The fundamental belief of RIE is that every child is a whole and complete person worthy of respect from the time they are born. That sounds self-evident but, if you look at how you parent, do you ever take time to think about what your child is experiencing when you are caring for them? Respecting them as a whole person means treating them how you would like to be treated. This means making eye contact, talking to them, and waiting for a reply, asking for permission to do things like diaper and or remove them from situations. It makes a ton of sense for general parenting, but it was absolutely essential for parenting a highly-sensitive kiddo.

Respectful parenting is slow, deliberate, embodied parenting. You don’t rush your child through activities. You don’t plug them into television or tablets. You speak to them in a calm neutral voice when things go wrong; you do a lot of “sportscasting”- narrating what’s happening but not assigning praise for successful outcomes or blame for mistakes. You connect first, then you explain/adjust/redirect. You help them understand feelings instead of distracting them from negative emotions. You are a warm, safe base for sadness, frustration, hurt, anger. You don’t soothe or try to make the pain go away- you sit with them and hold them and acknowledge their feelings while they work through them.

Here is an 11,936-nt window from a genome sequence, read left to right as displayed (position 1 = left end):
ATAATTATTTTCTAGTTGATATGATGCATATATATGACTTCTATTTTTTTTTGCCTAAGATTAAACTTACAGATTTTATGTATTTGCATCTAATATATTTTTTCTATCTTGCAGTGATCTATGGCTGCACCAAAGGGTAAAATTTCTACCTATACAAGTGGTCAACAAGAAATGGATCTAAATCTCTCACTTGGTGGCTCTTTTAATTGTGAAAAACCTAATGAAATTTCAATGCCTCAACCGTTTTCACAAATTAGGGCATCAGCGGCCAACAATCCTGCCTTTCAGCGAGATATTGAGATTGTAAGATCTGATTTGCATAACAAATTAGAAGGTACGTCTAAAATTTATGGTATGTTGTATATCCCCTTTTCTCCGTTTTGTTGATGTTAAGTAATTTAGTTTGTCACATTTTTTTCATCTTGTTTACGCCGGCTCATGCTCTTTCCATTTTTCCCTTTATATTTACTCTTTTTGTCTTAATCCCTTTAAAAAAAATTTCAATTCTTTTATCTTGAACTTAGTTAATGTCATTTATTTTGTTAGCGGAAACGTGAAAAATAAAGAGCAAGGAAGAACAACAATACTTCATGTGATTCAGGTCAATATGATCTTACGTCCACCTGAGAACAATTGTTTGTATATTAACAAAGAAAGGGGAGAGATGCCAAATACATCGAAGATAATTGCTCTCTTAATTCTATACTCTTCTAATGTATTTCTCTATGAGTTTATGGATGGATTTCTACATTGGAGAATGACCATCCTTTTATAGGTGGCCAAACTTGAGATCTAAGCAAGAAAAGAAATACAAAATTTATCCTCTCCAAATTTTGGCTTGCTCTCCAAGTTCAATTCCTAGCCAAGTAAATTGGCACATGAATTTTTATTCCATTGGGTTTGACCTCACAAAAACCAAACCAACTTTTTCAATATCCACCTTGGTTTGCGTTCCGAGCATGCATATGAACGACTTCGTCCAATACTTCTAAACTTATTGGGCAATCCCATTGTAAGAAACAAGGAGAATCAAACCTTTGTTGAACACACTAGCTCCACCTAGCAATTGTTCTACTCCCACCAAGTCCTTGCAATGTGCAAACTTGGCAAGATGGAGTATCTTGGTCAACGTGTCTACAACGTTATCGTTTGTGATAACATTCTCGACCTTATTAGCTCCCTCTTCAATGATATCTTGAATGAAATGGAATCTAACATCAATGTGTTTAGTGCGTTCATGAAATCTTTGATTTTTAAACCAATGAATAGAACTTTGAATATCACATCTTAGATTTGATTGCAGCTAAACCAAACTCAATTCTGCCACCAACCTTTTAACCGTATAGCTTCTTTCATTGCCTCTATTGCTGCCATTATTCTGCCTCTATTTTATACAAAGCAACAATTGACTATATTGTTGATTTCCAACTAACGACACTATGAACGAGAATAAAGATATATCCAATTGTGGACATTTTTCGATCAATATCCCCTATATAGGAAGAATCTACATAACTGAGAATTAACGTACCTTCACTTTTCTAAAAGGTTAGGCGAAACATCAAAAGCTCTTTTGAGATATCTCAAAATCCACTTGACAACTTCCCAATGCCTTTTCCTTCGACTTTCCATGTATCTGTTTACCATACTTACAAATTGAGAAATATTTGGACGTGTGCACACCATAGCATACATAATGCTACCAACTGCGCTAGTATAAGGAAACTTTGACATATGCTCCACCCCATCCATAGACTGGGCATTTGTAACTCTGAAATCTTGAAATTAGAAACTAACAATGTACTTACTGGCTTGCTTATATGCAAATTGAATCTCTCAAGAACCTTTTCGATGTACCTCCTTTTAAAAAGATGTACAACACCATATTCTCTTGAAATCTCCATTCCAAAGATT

Emotion Puppets

We recently got our son a set of emotions puppets. Partly, this is because I love Internal Family Systems and wanted to get him introduced to the concepts of Self and parts, but it was primarily driven by the fact that he is highly reactive to negative emotions in books or in the few movies he can tolerate watching. For example, if he knows something sad is coming up in a book in a page or two, he starts yelling. In the movie Moana, he loves watching baby Moana play in the surf but we have to fast-forward the scene where Grammy Moana says “bloodthirsty jaws of inescapable death.”